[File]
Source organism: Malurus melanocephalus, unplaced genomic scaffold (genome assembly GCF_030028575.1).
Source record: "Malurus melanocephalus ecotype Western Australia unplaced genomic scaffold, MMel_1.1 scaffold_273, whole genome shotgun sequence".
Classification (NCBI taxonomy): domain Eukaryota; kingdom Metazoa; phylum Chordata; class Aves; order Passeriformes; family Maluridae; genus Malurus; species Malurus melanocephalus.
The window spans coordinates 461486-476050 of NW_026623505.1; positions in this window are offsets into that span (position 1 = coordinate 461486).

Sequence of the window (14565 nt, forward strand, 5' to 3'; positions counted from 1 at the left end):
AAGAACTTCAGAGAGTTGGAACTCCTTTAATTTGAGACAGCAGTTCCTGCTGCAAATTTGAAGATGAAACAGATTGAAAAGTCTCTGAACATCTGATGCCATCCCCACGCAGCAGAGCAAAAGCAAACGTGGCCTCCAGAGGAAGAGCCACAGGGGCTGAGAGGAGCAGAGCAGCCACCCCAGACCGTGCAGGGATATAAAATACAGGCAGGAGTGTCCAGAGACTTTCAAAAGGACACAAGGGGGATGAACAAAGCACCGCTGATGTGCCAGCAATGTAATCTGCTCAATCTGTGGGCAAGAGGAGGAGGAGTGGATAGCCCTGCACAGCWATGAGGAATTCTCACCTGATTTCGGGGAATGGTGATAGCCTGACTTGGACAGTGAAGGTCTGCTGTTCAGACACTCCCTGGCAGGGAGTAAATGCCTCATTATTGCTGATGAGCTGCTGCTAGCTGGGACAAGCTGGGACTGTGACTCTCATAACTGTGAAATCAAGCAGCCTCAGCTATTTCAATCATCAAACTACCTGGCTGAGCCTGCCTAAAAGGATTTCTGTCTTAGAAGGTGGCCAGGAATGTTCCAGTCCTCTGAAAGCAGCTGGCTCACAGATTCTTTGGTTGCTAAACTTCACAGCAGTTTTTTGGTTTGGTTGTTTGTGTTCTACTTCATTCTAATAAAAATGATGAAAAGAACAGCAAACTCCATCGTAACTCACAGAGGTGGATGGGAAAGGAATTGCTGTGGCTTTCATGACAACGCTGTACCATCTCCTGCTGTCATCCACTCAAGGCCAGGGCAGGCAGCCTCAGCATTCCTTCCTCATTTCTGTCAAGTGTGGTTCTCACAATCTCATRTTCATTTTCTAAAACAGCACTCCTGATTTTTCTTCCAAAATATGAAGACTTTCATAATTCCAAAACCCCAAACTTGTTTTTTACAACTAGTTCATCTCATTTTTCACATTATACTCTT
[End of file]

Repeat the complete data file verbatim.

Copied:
Source organism: Malurus melanocephalus, unplaced genomic scaffold (genome assembly GCF_030028575.1).
Source record: "Malurus melanocephalus ecotype Western Australia unplaced genomic scaffold, MMel_1.1 scaffold_273, whole genome shotgun sequence".
Classification (NCBI taxonomy): domain Eukaryota; kingdom Metazoa; phylum Chordata; class Aves; order Passeriformes; family Maluridae; genus Malurus; species Malurus melanocephalus.
The window spans coordinates 461486-476050 of NW_026623505.1; positions in this window are offsets into that span (position 1 = coordinate 461486).

Sequence of the window (14565 nt, forward strand, 5' to 3'; positions counted from 1 at the left end):
AAGAACTTCAGAGAGTTGGAACTCCTTTAATTTGAGACAGCAGTTCCTGCTGCAAATTTGAAGATGAAACAGATTGAAAAGTCTCTGAACATCTGATGCCATCCCCACGCAGCAGAGCAAAAGCAAACGTGGCCTCCAGAGGAAGAGCCACAGGGGCTGAGAGGAGCAGAGCAGCCACCCCAGACCGTGCAGGGATATAAAATACAGGCAGGAGTGTCCAGAGACTTTCAAAAGGACACAAGGGGGATGAACAAAGCACCGCTGATGTGCCAGCAATGTAATCTGCTCAATCTGTGGGCAAGAGGAGGAGGAGTGGATAGCCCTGCACAGCWATGAGGAATTCTCACCTGATTTCGGGGAATGGTGATAGCCTGACTTGGACAGTGAAGGTCTGCTGTTCAGACACTCCCTGGCAGGGAGTAAATGCCTCATTATTGCTGATGAGCTGCTGCTAGCTGGGACAAGCTGGGACTGTGACTCTCATAACTGTGAAATCAAGCAGCCTCAGCTATTTCAATCATCAAACTACCTGGCTGAGCCTGCCTAAAAGGATTTCTGTCTTAGAAGGTGGCCAGGAATGTTCCAGTCCTCTGAAAGCAGCTGGCTCACAGATTCTTTGGTTGCTAAACTTCACAGCAGTTTTTTGGTTTGGTTGTTTGTGTTCTACTTCATTCTAATAAAAATGATGAAAAGAACAGCAAACTCCATCGTAACTCACAGAGGTGGATGGGAAAGGAATTGCTGTGGCTTTCATGACAACGCTGTACCATCTCCTGCTGTCATCCACTCAAGGCCAGGGCAGGCAGCCTCAGCATTCCTTCCTCATTTCTGTCAAGTGTGGTTCTCACAATCTCATRTTCATTTTCTAAAACAGCACTCCTGATTTTTCTTCCAAAATATGAAGACTTTCATAATTCCAAAACCCCAAACTTGTTTTTTACAACTAGTTCATCTCATTTTTCACATTATACTCTT